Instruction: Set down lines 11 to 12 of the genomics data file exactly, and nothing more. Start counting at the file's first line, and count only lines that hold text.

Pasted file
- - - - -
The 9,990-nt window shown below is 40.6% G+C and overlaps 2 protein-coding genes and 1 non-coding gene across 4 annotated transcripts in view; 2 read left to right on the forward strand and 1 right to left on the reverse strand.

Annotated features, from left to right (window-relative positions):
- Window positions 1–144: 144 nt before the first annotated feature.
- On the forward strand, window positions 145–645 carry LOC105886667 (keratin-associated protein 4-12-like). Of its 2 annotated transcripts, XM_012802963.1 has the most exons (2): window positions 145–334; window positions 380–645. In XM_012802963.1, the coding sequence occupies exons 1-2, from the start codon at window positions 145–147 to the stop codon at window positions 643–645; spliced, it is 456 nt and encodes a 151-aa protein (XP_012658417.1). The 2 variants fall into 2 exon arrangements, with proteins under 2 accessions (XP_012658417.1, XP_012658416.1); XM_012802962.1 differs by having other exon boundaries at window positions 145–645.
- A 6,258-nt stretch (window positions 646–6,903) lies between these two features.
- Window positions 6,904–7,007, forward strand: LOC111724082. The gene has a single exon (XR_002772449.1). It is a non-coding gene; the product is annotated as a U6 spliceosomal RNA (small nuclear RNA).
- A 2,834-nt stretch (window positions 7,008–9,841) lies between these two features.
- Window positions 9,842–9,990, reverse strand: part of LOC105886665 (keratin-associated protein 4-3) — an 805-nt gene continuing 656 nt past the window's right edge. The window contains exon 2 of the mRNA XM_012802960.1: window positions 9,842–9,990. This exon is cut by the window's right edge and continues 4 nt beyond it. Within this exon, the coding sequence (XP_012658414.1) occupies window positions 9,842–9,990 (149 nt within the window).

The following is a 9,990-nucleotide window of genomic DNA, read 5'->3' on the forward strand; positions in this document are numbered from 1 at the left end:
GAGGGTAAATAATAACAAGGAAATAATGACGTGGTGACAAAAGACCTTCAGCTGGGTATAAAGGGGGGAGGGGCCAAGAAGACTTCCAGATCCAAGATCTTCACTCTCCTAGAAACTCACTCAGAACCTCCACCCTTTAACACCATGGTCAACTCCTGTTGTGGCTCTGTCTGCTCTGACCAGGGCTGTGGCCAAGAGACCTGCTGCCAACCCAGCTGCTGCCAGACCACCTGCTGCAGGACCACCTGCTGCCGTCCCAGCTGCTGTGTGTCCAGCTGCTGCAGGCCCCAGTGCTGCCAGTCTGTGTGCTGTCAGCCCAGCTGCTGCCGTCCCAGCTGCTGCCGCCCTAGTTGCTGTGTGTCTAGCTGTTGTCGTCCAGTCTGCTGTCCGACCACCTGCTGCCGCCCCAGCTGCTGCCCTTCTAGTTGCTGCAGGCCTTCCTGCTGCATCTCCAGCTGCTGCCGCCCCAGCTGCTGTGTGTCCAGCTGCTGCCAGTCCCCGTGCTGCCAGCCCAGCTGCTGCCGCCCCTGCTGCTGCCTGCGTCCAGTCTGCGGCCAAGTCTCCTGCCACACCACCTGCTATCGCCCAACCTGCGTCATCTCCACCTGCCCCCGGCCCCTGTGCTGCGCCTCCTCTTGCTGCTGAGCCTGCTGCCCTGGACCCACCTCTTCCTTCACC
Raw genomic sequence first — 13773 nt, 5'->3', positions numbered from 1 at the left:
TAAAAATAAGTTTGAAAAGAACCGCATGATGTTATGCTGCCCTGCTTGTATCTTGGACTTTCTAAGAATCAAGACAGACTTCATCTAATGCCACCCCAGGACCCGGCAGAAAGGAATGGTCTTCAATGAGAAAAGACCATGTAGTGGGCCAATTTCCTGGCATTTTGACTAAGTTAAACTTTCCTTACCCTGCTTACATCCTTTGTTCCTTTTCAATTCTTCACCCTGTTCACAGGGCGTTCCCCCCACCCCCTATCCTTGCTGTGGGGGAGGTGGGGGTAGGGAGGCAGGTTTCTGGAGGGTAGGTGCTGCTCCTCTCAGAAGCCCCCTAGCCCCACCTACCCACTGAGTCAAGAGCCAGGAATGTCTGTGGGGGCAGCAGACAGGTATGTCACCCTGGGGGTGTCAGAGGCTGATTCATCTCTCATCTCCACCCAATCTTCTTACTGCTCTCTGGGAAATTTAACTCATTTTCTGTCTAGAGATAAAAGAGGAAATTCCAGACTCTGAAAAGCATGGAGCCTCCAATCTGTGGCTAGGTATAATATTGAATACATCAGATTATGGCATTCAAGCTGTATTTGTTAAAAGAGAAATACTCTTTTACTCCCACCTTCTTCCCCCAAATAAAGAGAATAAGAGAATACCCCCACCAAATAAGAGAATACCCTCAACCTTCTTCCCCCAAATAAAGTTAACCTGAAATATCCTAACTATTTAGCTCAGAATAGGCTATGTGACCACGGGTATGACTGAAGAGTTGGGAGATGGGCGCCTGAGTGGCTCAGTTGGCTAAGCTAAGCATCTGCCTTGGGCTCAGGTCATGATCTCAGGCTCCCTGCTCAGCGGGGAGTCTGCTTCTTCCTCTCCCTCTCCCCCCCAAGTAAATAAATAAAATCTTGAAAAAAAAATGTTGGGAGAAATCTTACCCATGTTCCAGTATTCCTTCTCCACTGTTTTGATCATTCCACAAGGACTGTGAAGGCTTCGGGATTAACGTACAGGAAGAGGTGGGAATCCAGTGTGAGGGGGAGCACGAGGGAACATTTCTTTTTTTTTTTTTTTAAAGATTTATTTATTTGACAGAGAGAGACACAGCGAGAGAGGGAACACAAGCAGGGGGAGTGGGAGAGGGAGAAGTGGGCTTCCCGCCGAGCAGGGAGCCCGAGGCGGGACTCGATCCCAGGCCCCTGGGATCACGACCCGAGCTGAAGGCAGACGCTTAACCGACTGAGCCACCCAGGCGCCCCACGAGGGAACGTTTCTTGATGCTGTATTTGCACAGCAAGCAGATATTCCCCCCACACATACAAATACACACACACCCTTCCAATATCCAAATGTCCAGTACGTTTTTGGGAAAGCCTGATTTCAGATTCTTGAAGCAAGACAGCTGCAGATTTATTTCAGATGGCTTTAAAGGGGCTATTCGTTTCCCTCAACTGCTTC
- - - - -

Raw genomic sequence first — 13773 nt, 5'->3', positions numbered from 1 at the left:
TAAAAATAAGTTTGAAAAGAACCGCATGATGTTATGCTGCCCTGCTTGTATCTTGGACTTTCTAAGAATCAAGACAGACTTCATCTAATGCCACCCCAGGACCCGGCAGAAAGGAATGGTCTTCAATGAGAAAAGACCATGTAGTGGGCCAATTTCCTGGCATTTTGACTAAGTTAAACTTTCCTTACCCTGCTTACATCCTTTGTTCCTTTTCAATTCTTCACCCTGTTCACAGGGCGTTCCCCCCACCCCCTATCCTTGCTGTGGGGGAGGTGGGGGTAGGGAGGCAGGTTTCTGGAGGGTAGGTGCTGCTCCTCTCAGAAGCCCCCTAGCCCCACCTACCCACTGAGTCAAGAGCCAGGAATGTCTGTGGGGGCAGCAGACAGGTATGTCACCCTGGGGGTGTCAGAGGCTGATTCATCTCTCATCTCCACCCAATCTTCTTACTGCTCTCTGGGAAATTTAACTCATTTTCTGTCTAGAGATAAAAGAGGAAATTCCAGACTCTGAAAAGCATGGAGCCTCCAATCTGTGGCTAGGTATAATATTGAATACATCAGATTATGGCATTCAAGCTGTATTTGTTAAAAGAGAAATACTCTTTTACTCCCACCTTCTTCCCCCAAATAAAGAGAATAAGAGAATACCCCCACCAAATAAGAGAATACCCTCAACCTTCTTCCCCCAAATAAAGTTAACCTGAAATATCCTAACTATTTAGCTCAGAATAGGCTATGTGACCACGGGTATGACTGAAGAGTTGGGAGATGGGCGCCTGAGTGGCTCAGTTGGCTAAGCTAAGCATCTGCCTTGGGCTCAGGTCATGATCTCAGGCTCCCTGCTCAGCGGGGAGTCTGCTTCTTCCTCTCCCTCTCCCCCCCAAGTAAATAAATAAAATCTTGAAAAAAAAATGTTGGGAGAAATCTTACCCATGTTCCAGTATTCCTTCTCCACTGTTTTGATCATTCCACAAGGACTGTGAAGGCTTCGGGATTAACGTACAGGAAGAGGTGGGAATCCAGTGTGAGGGGGAGCACGAGGGAACATTTCTTTTTTTTTTTTTTTAAAGATTTATTTATTTGACAGAGAGAGACACAGCGAGAGAGGGAACACAAGCAGGGGGAGTGGGAGAGGGAGAAGTGGGCTTCCCGCCGAGCAGGGAGCCCGAGGCGGGACTCGATCCCAGGCCCCTGGGATCACGACCCGAGCTGAAGGCAGACGCTTAACCGACTGAGCCACCCAGGCGCCCCACGAGGGAACGTTTCTTGATGCTGTATTTGCACAGCAAGCAGATATTCCCCCCACACATACAAATACACACACACCCTTCCAATATCCAAATGTCCAGTACGTTTTTGGGAAAGCCTGATTTCAGATTCTTGAAGCAAGACAGCTGCAGATTTATTTCAGATGGCTTTAAAGGGGCTATTCGTTTCCCTCAACTGCTTC